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Head to Head: Riskiest 2016 Free Agents

Which 2015-16 free agents carry the most risk? Alex Kennedy, Tommy Beer and Jesse Blancarte discuss.

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With the salary cap set to rise as a result of the NBA’s new television deal coming into effect next offseason, there is sure to be a lot of action next summer when free agency starts up. Whether it is because of age, decline or having a history of being a disruptive presence, some of the upcoming free agents carry more risk than others. On today’s Head to Head, Tommy Beer, Alex Kennedy and Jesse Blancarte discuss which free agents they think carry the most risk for teams in free agency.

Rajon Rondo

Before the Boston Celtics traded Rajon Rondo to the Dallas Mavericks last December, Boston had been having internal discussions for years about whether they should trade away Rondo or re-sign him to a big contract and rebuild around him. Eventually Danny Ainge decided to part ways with Rondo before he hit free agency, opting to make sure Boston received assets in return for the point guard instead of taking the chance that they would lose him for nothing. The Celtics ended up sending Rondo to Dallas in exchange for Brandan Wright, Jae Crowder, Jameer Nelson, two draft picks and a trade exception.

Rondo won a championship with the Celtics in 2008, when he was just 22 years old. His game continued to blossom as he took more control of the reins in the years following Boston’s championship run. He led the league in steals in 2009-10 and then led the NBA in assists in back-to-back seasons (2011-12 and 2012-13). However, a string of serious injuries limited him to 53 games or fewer in three straight seasons.

Worse yet, the 2014-15 season was an absolute train wreck for Rondo. He struggled mightily in Dallas. The Mavericks were hoping that Rondo would be the piece that made the Mavs legit contenders. Instead, Rondo played poorly and fell out of favor with head coach Rick Carlisle. He averaged fewer than 10 points per game for the first time since his rookie season, and fewer than eight assists per game for the first time since 2007-08. In the process, Rajon also became the first player in NBA history shorter than 6’6 to shoot below 40 percent from the free-throw line over the course of a full season. Eventually, Rondo found himself locked in Carlisle’s doghouse and Dallas actually sent him home in the middle of their playoff series versus the Houston Rockets.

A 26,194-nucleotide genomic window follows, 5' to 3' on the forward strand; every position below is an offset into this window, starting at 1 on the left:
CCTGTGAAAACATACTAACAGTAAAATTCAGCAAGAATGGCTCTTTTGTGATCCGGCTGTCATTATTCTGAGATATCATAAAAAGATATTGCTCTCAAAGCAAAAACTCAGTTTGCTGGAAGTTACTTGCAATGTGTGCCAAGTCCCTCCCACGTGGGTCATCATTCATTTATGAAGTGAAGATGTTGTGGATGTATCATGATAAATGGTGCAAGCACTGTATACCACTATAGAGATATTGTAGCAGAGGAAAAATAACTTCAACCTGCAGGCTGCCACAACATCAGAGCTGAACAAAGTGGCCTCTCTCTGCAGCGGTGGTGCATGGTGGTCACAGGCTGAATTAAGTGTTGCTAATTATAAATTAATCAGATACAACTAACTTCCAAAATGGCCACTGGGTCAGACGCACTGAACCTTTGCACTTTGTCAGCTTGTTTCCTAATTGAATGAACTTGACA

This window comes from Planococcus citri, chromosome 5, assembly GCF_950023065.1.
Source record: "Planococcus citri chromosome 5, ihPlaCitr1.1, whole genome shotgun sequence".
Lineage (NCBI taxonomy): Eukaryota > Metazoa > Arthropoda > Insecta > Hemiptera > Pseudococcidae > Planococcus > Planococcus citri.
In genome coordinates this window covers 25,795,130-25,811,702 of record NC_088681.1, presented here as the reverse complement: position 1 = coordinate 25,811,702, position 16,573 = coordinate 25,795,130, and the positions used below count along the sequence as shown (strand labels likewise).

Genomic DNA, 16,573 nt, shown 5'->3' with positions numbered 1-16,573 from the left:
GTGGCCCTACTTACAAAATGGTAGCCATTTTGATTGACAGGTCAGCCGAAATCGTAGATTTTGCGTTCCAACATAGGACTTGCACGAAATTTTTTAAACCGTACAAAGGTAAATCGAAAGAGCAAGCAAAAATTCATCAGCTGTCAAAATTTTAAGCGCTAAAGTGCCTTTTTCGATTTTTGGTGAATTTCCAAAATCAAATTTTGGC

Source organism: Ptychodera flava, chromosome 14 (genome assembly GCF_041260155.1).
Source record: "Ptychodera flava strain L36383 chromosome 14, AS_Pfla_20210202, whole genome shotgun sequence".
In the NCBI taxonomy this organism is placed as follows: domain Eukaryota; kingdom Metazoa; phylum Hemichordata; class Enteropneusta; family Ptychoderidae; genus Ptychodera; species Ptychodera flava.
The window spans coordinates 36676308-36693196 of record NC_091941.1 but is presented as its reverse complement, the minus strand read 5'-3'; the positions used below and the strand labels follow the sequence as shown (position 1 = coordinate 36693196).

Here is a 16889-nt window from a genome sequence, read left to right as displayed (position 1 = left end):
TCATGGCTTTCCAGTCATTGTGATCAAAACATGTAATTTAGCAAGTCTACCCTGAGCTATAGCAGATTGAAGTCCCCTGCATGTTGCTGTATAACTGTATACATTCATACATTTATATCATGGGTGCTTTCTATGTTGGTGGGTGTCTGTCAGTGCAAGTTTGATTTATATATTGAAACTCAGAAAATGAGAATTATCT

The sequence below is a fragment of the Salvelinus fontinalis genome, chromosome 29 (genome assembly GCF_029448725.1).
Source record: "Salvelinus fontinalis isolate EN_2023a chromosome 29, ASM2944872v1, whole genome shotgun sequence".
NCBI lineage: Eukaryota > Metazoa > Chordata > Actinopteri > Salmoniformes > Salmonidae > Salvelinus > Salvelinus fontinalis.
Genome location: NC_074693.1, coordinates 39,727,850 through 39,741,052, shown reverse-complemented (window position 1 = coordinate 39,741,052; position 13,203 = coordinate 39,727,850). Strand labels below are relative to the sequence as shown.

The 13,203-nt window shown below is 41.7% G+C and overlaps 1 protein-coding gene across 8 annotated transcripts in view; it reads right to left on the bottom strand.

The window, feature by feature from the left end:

As a result of his disappointing play and issues both on and off the court, the big payday Rondo was hoping for vanished. He was forced to settle on a one-year deal from Sacramento.

However, Rondo has exceeded all expectations during his first two months with the Kings. He currently leads the league in assists by a wide margin, averaging 11.3 assists per contest. He is also shooting a solid 45.8 percent from the floor and a respectable 35.5 percent from three-point territory. His Kings teammates (specifically DeMarcus Cousins) have already started pressing the Sacramento front office to lock him up long-term.

Still, signing Rondo certainly carries plenty of risk. Yes, he’s playing well right now, but will that continue once he locks up a long-term contract? We have already seen his immaturity lead to a suspension earlier this season after he directed a derogatory and offensive term toward an official.

And, although his assist numbers are impressive, his defensive inadequacies are troublesome. Consider this: the Kings allow opponents to score 109.5 points per 100 possessions when Rondo is on the floor. They allow only 102.9 points per 100 possessions when he is off the court. In addition, Sacramento is only slightly more efficient offensively when Rondo is playing (105.1 vs. 104.8). Thus, his net rating is -6.2, which is a major issue.

It’s also worth noting that Rondo will be 30 years old in February, so some teams may be hesitant to give him a lucrative long-term deal.

When Rondo once again hits free agency this summer, he will have plenty of interested suitors. However, when you factor in the potential downside versus the considerable cost, Rondo is likely not worth the hefty investment it will take to secure his services.

 – Tommy Beer